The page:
The Handbrake video encoding software has received an update, jumping to version 0.10. With the new software version, the makers of Handbrake are bringing a few notable new features as well as some under the hood improvements, such as new encoders, filters, and scalers along with bug fixes:
Here are some of the new encoders that are introduced:
Intel QuickSync Video is a hardware based H.264 encoder that is available on Intel CPUs. Currently, QSV is only supported on Windows but we hope to bring this to Linux users in the future. Thanks to the good people at Intel for making this possible!
H.265 is now available through x265 1.4. While this encoder is still fairly new, we have seen some promising results come out of it. It's still under heavy active development and is only going to improve over time!
VP8 using the libvpx encoder. We have now deprecated Theora (VP3) in favour of VP8 which is a more modern encoder offering better quality encodes at lower file sizes.
LibFaac: Has now officially been removed due to GPL compatibility issues, and replaced with the libav AAC encoder as the new default for Windows and Linux. In addition, we have added the FDK AAC encoder for Windows and Linux as a optional compile-time option. The Mac release will continue to use CoreAudio as the default.
As usual, we've updated a number of the core libraries including x264 and libav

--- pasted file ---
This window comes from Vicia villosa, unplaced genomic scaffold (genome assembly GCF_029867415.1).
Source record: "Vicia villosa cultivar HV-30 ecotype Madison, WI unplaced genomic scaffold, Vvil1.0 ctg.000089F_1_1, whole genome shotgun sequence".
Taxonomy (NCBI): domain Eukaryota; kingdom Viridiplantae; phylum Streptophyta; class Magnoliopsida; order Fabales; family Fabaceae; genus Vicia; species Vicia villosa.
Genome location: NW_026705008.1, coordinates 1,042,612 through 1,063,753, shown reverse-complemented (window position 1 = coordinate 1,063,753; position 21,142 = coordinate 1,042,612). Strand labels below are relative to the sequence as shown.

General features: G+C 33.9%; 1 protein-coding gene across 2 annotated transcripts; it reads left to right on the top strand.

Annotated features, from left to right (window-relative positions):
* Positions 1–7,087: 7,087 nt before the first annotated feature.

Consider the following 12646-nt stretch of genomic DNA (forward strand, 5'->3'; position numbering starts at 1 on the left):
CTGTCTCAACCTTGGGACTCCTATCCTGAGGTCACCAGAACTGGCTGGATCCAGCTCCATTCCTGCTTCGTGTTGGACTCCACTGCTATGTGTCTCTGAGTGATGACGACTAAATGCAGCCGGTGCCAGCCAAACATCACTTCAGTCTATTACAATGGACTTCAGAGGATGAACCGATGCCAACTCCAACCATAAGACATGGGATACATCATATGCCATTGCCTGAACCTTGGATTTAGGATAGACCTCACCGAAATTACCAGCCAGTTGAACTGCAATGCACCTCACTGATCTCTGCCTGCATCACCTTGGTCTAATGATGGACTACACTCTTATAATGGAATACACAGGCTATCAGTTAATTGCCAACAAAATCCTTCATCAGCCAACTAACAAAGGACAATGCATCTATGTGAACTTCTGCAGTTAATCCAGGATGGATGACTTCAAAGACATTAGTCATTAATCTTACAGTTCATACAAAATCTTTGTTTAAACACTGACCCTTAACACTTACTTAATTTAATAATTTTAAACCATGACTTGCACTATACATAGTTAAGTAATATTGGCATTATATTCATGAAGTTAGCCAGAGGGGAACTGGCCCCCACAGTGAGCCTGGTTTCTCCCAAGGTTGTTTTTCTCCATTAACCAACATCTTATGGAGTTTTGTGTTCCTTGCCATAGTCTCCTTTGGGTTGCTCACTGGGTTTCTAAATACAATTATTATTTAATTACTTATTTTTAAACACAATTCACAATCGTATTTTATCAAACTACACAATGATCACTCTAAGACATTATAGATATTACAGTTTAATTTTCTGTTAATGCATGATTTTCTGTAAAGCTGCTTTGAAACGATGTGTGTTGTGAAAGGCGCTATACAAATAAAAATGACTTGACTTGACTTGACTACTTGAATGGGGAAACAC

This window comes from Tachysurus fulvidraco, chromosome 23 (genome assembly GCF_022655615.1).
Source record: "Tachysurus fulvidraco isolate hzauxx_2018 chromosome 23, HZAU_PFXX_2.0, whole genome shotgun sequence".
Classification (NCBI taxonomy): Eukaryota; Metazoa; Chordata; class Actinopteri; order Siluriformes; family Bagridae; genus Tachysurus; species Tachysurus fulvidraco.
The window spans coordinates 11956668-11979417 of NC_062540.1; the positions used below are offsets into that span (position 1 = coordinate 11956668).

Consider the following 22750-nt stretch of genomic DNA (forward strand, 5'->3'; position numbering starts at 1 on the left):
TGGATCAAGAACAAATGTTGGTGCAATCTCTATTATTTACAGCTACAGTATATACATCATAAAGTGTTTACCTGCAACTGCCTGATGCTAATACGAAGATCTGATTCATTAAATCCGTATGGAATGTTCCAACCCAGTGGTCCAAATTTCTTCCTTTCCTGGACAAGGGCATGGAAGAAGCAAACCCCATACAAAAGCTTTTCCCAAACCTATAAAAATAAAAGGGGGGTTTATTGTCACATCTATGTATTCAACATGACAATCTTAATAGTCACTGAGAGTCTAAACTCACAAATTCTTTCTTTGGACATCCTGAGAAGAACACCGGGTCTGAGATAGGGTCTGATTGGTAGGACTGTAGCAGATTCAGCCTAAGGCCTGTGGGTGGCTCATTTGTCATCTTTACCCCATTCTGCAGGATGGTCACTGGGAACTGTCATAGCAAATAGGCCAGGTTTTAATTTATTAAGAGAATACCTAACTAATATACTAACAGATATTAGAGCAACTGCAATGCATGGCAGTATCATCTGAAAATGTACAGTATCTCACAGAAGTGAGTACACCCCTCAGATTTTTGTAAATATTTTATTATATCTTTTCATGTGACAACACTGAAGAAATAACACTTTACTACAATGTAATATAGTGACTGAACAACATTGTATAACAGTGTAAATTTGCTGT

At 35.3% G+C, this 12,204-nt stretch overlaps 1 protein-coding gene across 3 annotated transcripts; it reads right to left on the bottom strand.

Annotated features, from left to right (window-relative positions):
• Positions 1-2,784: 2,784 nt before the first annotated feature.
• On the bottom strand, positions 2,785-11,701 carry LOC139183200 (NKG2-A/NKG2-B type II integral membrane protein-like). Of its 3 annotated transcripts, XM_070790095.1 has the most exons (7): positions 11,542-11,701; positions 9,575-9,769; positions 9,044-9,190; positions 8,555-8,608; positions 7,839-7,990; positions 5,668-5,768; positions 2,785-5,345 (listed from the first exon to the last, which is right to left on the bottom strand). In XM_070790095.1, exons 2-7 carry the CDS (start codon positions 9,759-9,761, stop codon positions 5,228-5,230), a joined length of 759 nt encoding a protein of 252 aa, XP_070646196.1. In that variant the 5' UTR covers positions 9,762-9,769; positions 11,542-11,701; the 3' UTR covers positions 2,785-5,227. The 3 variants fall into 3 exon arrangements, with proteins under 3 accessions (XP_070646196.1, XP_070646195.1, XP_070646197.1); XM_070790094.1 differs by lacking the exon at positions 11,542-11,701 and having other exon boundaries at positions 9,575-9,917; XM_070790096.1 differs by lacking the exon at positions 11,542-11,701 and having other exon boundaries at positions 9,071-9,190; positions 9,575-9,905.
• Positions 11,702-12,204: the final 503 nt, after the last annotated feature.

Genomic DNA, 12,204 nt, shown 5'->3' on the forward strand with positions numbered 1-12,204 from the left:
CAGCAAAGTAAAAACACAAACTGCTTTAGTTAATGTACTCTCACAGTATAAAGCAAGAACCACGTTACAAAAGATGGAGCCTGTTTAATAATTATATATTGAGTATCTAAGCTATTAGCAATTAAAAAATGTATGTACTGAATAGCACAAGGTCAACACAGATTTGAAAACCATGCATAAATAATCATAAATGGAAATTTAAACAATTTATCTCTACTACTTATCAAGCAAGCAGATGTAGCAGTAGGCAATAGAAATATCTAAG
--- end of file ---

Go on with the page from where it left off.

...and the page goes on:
There are some new filters and scalers added as well. Of note, though, is that OpenCL scaling has been introduced, but according to @donmelton on Twitter, you may not want to use that feature:
BTW, the HandBrake 0.10.0 release has a new feature called "OpenCL Scaling." Sounds exciting but, trust me, don't ever use it. Not good.— Don Melton (@donmelton) November 23, 2014
Denoise: The new NLMeans filter offers much higher quality denoising. Our previous filter, hqdn3d, now accepts individual settings for each of the chroma channels (Cb, Cr).
OpenCL Scaling: In addition to the default Lanczos scaling algorithm, HandBrake now offers BiCubic scaling on Windows via OpenCL. If the results prove positive, we may roll it out to other platforms in a future release. Thanks to the guys at AMD for building our OpenCL framework!
The developers have also made some changes to the GUI as well:
Feature Parity: A lot of work has been done to bring the user interfaces closer in terms of feature parity. We are now much closer than in any previous release.
Audio and Subtitle Defaults: The audio and subtitle controls have been overhauled to support default behaviours which can be stored in presets. This simplifies the workflow for many batch encoding scenarios.
There are also a number of other changes as well in the release notes.
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